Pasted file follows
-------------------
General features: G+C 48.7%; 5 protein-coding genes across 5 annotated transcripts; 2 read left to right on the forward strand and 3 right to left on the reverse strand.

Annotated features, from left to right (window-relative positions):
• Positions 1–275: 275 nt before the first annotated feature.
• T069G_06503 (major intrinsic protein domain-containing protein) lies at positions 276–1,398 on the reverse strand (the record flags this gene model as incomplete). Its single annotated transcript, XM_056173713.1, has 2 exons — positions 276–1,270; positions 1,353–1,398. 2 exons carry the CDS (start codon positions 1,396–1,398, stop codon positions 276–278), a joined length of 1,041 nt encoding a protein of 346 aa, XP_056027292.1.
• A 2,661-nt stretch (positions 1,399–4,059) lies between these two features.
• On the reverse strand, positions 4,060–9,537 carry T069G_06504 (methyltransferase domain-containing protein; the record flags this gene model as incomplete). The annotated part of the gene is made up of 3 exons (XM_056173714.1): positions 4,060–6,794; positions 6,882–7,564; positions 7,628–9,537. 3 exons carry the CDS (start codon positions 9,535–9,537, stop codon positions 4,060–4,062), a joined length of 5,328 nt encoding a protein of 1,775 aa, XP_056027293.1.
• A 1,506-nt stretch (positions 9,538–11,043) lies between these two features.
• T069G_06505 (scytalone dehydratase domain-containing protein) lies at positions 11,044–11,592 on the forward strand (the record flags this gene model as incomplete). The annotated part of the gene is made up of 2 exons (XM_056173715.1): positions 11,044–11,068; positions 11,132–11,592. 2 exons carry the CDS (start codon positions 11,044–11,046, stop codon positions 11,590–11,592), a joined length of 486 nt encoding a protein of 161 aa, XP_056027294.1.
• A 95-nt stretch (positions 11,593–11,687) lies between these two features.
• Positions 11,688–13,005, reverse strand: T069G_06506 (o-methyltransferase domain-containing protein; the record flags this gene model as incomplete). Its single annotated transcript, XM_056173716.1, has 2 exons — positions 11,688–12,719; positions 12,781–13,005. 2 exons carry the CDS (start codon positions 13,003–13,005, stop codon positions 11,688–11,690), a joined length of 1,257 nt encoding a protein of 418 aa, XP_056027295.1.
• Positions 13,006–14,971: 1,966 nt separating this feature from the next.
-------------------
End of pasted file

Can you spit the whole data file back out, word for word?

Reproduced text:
General features: G+C 48.7%; 5 protein-coding genes across 5 annotated transcripts; 2 read left to right on the forward strand and 3 right to left on the reverse strand.

Annotated features, from left to right (window-relative positions):
• Positions 1–275: 275 nt before the first annotated feature.
• T069G_06503 (major intrinsic protein domain-containing protein) lies at positions 276–1,398 on the reverse strand (the record flags this gene model as incomplete). Its single annotated transcript, XM_056173713.1, has 2 exons — positions 276–1,270; positions 1,353–1,398. 2 exons carry the CDS (start codon positions 1,396–1,398, stop codon positions 276–278), a joined length of 1,041 nt encoding a protein of 346 aa, XP_056027292.1.
• A 2,661-nt stretch (positions 1,399–4,059) lies between these two features.
• On the reverse strand, positions 4,060–9,537 carry T069G_06504 (methyltransferase domain-containing protein; the record flags this gene model as incomplete). The annotated part of the gene is made up of 3 exons (XM_056173714.1): positions 4,060–6,794; positions 6,882–7,564; positions 7,628–9,537. 3 exons carry the CDS (start codon positions 9,535–9,537, stop codon positions 4,060–4,062), a joined length of 5,328 nt encoding a protein of 1,775 aa, XP_056027293.1.
• A 1,506-nt stretch (positions 9,538–11,043) lies between these two features.
• T069G_06505 (scytalone dehydratase domain-containing protein) lies at positions 11,044–11,592 on the forward strand (the record flags this gene model as incomplete). The annotated part of the gene is made up of 2 exons (XM_056173715.1): positions 11,044–11,068; positions 11,132–11,592. 2 exons carry the CDS (start codon positions 11,044–11,046, stop codon positions 11,590–11,592), a joined length of 486 nt encoding a protein of 161 aa, XP_056027294.1.
• A 95-nt stretch (positions 11,593–11,687) lies between these two features.
• Positions 11,688–13,005, reverse strand: T069G_06506 (o-methyltransferase domain-containing protein; the record flags this gene model as incomplete). Its single annotated transcript, XM_056173716.1, has 2 exons — positions 11,688–12,719; positions 12,781–13,005. 2 exons carry the CDS (start codon positions 13,003–13,005, stop codon positions 11,688–11,690), a joined length of 1,257 nt encoding a protein of 418 aa, XP_056027295.1.
• Positions 13,006–14,971: 1,966 nt separating this feature from the next.